Urinary Incontinence Highly Prevalent Among Men Seeking LUTS Care

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In a study, researchers found that 51% of men seeking care at tertiary referral urology clinics reported some form of urinary leakage.
In a study, researchers found that 51% of men seeking care at tertiary referral urology clinics reported some form of urinary leakage.
The following article is part of conference coverage from the 2018 American Urological Association meeting in San Francisco. Renal and Urology News' staff will be reporting live on medical studies conducted by urologists and other specialists who are tops in their field in kidney stones, prostate cancer, kidney cancer, bladder cancer, enlarged prostate, and more. Check back for the latest news from AUA 2018. 

SAN FRANCISCO—Just over half of men with lower urinary tract symptoms (LUTS) seeking treatment at tertiary referral urology clinics report having urinary incontinence (UI), a prevalence much higher than found in studies of community-dwelling men, according to study findings presented at the American Urological Association (AUA) 2018 annual meeting.

The team, led by Brian T. Helfand, MD, PhD, of NorthShore University Health System in Evanston, Illinois, studied 477 men (mean age 60.9 years, 80% white) seeking care for LUTS at 6 participating tertiary care centers in the Symptoms of the Lower Urinary Tract Dysfunction Research Network. Of these men, 51.1% reported some form of urinary leakage, mostly commonly urge UI (29%) and post-void UI (41%). Additionally, 69% of the cohort reported post-void dribbling.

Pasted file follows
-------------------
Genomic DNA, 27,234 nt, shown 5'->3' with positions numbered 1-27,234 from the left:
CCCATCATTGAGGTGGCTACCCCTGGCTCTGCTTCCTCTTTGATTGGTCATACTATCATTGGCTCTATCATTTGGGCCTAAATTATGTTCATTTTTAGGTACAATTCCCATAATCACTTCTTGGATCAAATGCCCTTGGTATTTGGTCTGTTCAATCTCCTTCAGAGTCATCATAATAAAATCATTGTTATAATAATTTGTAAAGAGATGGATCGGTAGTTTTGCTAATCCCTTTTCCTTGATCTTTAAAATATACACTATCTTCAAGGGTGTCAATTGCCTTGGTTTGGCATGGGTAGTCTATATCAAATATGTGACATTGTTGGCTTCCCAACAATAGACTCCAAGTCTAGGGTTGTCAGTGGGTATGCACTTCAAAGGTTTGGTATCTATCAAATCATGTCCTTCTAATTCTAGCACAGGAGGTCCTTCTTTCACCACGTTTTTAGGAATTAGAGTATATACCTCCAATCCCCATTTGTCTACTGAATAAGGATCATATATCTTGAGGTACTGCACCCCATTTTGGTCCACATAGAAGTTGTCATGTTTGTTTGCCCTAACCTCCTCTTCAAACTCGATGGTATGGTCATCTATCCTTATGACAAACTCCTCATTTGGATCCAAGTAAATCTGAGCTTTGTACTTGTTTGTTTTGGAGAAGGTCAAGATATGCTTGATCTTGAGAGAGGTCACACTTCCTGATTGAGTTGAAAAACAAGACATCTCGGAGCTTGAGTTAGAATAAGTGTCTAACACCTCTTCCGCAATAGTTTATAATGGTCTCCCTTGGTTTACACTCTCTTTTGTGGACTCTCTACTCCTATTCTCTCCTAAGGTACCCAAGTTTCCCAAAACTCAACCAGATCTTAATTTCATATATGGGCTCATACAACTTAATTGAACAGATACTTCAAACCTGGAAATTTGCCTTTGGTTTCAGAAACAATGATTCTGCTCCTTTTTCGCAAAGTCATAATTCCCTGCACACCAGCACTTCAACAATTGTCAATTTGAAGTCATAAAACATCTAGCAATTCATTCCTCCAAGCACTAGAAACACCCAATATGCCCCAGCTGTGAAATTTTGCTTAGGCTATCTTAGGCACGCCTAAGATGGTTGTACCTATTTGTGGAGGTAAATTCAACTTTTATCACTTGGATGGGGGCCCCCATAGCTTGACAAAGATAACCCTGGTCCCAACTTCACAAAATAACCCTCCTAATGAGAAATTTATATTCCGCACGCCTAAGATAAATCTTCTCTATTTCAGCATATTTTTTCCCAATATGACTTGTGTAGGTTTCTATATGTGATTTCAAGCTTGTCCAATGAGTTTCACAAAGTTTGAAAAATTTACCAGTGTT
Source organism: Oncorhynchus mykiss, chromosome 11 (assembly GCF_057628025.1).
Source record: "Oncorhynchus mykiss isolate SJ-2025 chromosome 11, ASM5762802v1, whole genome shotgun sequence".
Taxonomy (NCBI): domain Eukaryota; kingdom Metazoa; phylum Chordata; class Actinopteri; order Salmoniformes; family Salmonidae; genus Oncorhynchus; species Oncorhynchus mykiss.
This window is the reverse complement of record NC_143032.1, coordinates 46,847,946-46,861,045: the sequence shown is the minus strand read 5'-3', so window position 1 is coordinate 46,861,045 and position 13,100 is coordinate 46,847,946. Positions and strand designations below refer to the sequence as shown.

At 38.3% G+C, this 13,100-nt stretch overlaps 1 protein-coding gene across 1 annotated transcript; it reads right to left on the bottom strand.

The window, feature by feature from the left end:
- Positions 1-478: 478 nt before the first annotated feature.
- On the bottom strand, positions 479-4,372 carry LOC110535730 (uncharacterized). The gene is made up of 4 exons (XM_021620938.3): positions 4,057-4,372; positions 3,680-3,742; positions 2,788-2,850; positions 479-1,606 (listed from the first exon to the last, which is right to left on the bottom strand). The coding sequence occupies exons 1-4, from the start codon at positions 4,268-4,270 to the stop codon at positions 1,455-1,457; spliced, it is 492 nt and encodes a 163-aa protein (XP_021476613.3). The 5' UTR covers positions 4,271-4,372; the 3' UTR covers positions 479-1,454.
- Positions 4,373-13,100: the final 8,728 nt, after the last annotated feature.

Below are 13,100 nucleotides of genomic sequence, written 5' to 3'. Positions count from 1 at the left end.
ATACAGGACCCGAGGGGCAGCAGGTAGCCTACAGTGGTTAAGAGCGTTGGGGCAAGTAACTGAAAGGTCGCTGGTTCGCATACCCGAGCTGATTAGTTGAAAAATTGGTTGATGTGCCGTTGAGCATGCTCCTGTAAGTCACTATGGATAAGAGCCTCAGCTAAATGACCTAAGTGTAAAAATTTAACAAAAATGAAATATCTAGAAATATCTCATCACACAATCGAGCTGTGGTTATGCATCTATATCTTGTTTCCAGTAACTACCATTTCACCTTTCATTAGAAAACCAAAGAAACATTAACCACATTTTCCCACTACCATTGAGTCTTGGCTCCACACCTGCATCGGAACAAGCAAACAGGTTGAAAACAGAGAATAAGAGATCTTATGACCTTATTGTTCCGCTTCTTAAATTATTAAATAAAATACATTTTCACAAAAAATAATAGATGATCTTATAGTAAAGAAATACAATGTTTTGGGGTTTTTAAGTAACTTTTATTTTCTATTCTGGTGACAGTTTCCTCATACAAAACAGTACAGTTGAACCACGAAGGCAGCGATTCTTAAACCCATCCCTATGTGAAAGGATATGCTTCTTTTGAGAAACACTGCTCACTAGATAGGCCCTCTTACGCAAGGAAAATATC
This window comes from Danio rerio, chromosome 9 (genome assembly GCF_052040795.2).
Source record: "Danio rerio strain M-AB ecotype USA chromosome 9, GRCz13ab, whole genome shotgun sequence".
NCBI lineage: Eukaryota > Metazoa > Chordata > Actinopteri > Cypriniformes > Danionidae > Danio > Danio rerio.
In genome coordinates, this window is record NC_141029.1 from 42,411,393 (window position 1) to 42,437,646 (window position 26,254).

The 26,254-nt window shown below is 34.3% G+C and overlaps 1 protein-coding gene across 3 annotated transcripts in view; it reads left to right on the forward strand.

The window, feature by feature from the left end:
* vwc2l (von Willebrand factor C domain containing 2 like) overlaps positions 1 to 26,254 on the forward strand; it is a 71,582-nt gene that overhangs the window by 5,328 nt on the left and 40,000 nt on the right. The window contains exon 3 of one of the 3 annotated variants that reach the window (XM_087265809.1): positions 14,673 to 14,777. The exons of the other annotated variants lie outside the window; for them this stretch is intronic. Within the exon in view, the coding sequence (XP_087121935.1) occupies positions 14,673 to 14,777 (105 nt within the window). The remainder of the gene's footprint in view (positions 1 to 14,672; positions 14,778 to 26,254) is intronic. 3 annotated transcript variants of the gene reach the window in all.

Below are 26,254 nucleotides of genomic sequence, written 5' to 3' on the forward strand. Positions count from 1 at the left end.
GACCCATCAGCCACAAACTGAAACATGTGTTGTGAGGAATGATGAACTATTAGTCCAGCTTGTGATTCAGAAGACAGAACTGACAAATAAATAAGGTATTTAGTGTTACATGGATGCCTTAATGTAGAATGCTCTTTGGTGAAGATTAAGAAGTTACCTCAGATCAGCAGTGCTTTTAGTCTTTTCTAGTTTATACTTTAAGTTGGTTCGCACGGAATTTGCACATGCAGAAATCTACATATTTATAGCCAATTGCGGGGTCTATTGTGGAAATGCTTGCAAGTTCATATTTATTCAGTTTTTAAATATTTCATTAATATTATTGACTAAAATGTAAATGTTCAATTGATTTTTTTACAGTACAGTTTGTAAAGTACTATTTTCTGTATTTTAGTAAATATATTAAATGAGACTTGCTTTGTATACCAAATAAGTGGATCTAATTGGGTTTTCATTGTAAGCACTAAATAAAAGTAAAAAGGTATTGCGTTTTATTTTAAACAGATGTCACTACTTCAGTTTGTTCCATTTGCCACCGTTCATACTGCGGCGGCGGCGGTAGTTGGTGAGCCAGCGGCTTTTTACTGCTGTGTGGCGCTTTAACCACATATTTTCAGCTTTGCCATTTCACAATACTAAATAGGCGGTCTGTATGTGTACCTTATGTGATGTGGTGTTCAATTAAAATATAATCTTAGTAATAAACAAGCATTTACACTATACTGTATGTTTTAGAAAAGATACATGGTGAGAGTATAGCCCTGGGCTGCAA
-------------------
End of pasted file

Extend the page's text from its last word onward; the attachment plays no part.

The 51% prevalence is significantly higher than the estimated 5% to 12% prevalence of UI found in previous studies of community-dwelling men, the authors noted in a poster presentation.

Current guidelines call for the AUA symptom index questionnaire to be included as part of the initial evaluation of men with LUTS, said Dr Helfand, Division Chief of Urology and Clinical Associate Professor at the University of Chicago Pritzker School of Medicine. This questionnaire, however, is largely insufficient, as it does not capture the frequency, severity and/or bother of urinary incontinence, he said. “This is troublesome because our study demonstrated that a significant proportion of men who present to the urology clinic experience urge incontinence and post void dribbling,” Dr Helfand told Renal & Urology News. “As such, clinicians may be missing an opportunity to intervene and improve patient care by providing the correct treatments for men with lower urinary tract symptoms. This provides a substantial rationale to develop a new urinary symptom questionnaire that offers a more comprehensive symptom assessment.”

Visit Renal and Urology News' conference section for continuous coverage from AUA 2018.

Reference

Helfand BT, Smith AR, Lai HH, et al. Prevalence and characteristics of urinary incontinence in a treatment-seeking male prospective cohort—results from the Symptoms of Lower Urinary Tract Dysfunction Research Network (LURN). Data presented in poster format at the American Urological Association 2018 annual meeting in San Francisco, May 18–21. Abstract MP04-05.

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